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Call to improve discussions around ‘do not resuscitate’ notices

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Call to improve discussions around ‘do not resuscitate’ notices

That’s according to the Parliamentary and Health Service Ombudsman

Poor communication around do not resuscitate orders have left people scared of “ageist and ableist attitudes and behaviours in the NHS”, according to a report.

Experts said more must be done to raise awareness of DNACPR (do not attempt cardiopulmonary resuscitation) notices after the new document highlighted now “good practice is missing in some parts of the healthcare system”.

The Parliamentary and Health Service Ombudsman (PHSO) report also states that patients and their families are not always told that a DNACPR decision has been made.

“This causes distress and affects people’s trust in the NHS and doctors,” the authors said.

One woman said she was “devasted” to learn that her sister had a DNACPR notice placed in her medical records without any family consultation.

Sally-Rose Cyrille said she felt doctors involved with the care of her sister Sonia Deleon “didn’t think it was worth even trying to resuscitate Sone because she had learning difficulties and schizophrenia”.

DNACPRs are often put in place as part of end of life care so that if a person’s heart or breathing stops, their healthcare team will not try to restart it.

Decisions about not resuscitating a patient are made by doctors and do not need patient consent, but it is a legal requirement for medics to consult with a patient about a DNACPR decision if they have capacity, and with their next of kin otherwise.

Concerns were raised during the Covid-19 pandemic about the communication of DNACPRs, with some people saying they were not informed and others stating that conversations about such matters were not handled in a sensitive manner.

The PHSO said that DNACPR discussions are “positive” when done in the right way but it said that this is not always happening and improvements to the discussion process are needed.

It warned that decisions are often left too late – with many decisions taken in emergency rooms as families are under extreme stress. This can also mean that these decisions are left to the patient’s family, and patients are not able to provide input to the conversation.

Ombudsman Rob Behrens said: “A person’s age or disability should not impact their human right to be treated with appropriate respect and care, especially on such a critical issue as end-of-life care. Yet people have genuine fears about ageist and ableist attitudes in the NHS.

“Sadly, there is a lot of misunderstanding and confusion around DNACPR and the NHS needs to make urgent improvements and look at past mistakes when it comes to DNACPR process.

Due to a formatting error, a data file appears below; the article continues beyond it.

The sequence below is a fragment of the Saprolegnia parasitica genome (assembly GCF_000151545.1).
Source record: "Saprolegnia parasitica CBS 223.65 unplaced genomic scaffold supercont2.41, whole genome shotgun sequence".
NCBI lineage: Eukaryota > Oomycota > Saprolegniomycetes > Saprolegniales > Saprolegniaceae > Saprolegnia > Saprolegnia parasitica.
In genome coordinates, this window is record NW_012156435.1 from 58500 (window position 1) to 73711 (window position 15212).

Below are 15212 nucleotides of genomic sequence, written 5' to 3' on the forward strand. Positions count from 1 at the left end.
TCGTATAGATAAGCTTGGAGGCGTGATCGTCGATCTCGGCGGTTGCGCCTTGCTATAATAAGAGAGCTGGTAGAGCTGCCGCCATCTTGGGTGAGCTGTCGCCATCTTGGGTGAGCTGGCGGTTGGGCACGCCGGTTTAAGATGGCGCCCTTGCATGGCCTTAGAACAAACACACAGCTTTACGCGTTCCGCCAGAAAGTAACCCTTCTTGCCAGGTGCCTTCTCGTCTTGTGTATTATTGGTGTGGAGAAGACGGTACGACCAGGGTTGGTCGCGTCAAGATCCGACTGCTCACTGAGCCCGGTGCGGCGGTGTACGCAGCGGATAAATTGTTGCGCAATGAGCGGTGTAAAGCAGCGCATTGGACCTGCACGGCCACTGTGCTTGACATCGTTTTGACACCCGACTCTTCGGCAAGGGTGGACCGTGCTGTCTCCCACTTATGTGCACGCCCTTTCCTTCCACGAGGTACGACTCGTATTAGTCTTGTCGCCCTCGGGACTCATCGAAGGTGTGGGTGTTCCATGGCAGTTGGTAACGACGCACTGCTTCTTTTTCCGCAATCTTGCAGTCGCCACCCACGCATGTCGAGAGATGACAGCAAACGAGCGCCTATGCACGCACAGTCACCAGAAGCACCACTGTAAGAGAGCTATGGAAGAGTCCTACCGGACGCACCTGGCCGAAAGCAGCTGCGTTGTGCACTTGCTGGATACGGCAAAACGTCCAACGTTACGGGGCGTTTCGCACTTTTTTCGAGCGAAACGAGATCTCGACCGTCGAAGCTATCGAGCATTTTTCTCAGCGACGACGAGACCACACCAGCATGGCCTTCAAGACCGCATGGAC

“As difficult and upsetting as it is, we can all try to help by normalising conversations about our wishes at the end of our lives.”

The report includes the story of Ms Deleon, known as Sone, who had learning disabilities and schizophrenia and was in full-time residential care. She died following a heart attack after contracting Covid-19 during the pandemic in 2020 aged 58.

A DNACPR notice was put on her records but her family were not informed.

The reasons for the notice being made included frailty, having a learning disability, poor physiological reserve, schizophrenia and being dependent for daily activities, the PHSO said.

Her sister, Ms Cyrille, said: “The fact that multiple notices had been placed in Sone’s file without consultation with us, without our knowledge, it was like being hit with a sledgehammer.

“We only found out when my husband and I were reviewing Sone’s medical notes and I just couldn’t believe it. I burst into tears. I just couldn’t get my head around what had happened.

“To find out doctors didn’t think it was worth even trying to resuscitate Sone because she had learning difficulties and schizophrenia was just the most unbelievable, devastating bit of information that came out of what had happened.”

The PHSO has made a number of recommendations to improve care, including an awareness campaign to “normalise” conversations about end-of-life care, including DNACPRs and better training for medical staff.

An NHS England spokesperson said: “Patients should expect discussions regarding CPR resuscitation to take place as part of a wider conversation regarding their preferences, wishes and needs related to their future care, most likely following diagnosis of a life-limiting or life-threatening condition.”

Published: by Radio NewsHub

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